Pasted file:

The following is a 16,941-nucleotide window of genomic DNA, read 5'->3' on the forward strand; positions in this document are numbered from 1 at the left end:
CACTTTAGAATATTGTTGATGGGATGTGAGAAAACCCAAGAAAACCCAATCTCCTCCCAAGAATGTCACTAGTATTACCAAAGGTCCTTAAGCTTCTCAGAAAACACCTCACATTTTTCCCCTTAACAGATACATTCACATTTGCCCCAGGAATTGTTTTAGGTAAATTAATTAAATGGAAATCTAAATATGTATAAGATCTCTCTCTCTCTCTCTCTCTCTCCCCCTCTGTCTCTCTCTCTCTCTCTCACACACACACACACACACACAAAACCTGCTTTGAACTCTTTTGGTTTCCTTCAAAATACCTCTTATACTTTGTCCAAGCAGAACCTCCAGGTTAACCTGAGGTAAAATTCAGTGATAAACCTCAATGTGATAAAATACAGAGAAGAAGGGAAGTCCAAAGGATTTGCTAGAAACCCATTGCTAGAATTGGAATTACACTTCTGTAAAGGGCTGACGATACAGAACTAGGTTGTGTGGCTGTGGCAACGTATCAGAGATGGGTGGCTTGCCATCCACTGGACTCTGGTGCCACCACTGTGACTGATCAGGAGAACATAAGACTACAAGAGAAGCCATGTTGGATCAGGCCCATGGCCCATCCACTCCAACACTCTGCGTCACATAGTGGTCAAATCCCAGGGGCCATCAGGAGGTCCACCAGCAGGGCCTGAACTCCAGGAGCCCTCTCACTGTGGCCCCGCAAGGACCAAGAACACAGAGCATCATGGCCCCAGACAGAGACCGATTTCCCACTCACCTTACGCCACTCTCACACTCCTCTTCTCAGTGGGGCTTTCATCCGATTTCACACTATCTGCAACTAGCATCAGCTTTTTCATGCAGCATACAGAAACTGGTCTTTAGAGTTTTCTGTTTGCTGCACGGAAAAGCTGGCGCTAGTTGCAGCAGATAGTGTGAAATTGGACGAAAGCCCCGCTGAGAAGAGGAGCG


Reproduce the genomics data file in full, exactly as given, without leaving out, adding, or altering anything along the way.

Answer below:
The following is a 16,941-nucleotide window of genomic DNA, read 5'->3' on the forward strand; positions in this document are numbered from 1 at the left end:
CACTTTAGAATATTGTTGATGGGATGTGAGAAAACCCAAGAAAACCCAATCTCCTCCCAAGAATGTCACTAGTATTACCAAAGGTCCTTAAGCTTCTCAGAAAACACCTCACATTTTTCCCCTTAACAGATACATTCACATTTGCCCCAGGAATTGTTTTAGGTAAATTAATTAAATGGAAATCTAAATATGTATAAGATCTCTCTCTCTCTCTCTCTCTCTCCCCCTCTGTCTCTCTCTCTCTCTCTCACACACACACACACACACACAAAACCTGCTTTGAACTCTTTTGGTTTCCTTCAAAATACCTCTTATACTTTGTCCAAGCAGAACCTCCAGGTTAACCTGAGGTAAAATTCAGTGATAAACCTCAATGTGATAAAATACAGAGAAGAAGGGAAGTCCAAAGGATTTGCTAGAAACCCATTGCTAGAATTGGAATTACACTTCTGTAAAGGGCTGACGATACAGAACTAGGTTGTGTGGCTGTGGCAACGTATCAGAGATGGGTGGCTTGCCATCCACTGGACTCTGGTGCCACCACTGTGACTGATCAGGAGAACATAAGACTACAAGAGAAGCCATGTTGGATCAGGCCCATGGCCCATCCACTCCAACACTCTGCGTCACATAGTGGTCAAATCCCAGGGGCCATCAGGAGGTCCACCAGCAGGGCCTGAACTCCAGGAGCCCTCTCACTGTGGCCCCGCAAGGACCAAGAACACAGAGCATCATGGCCCCAGACAGAGACCGATTTCCCACTCACCTTACGCCACTCTCACACTCCTCTTCTCAGTGGGGCTTTCATCCGATTTCACACTATCTGCAACTAGCATCAGCTTTTTCATGCAGCATACAGAAACTGGTCTTTAGAGTTTTCTGTTTGCTGCACGGAAAAGCTGGCGCTAGTTGCAGCAGATAGTGTGAAATTGGACGAAAGCCCCGCTGAGAAGAGGAGCG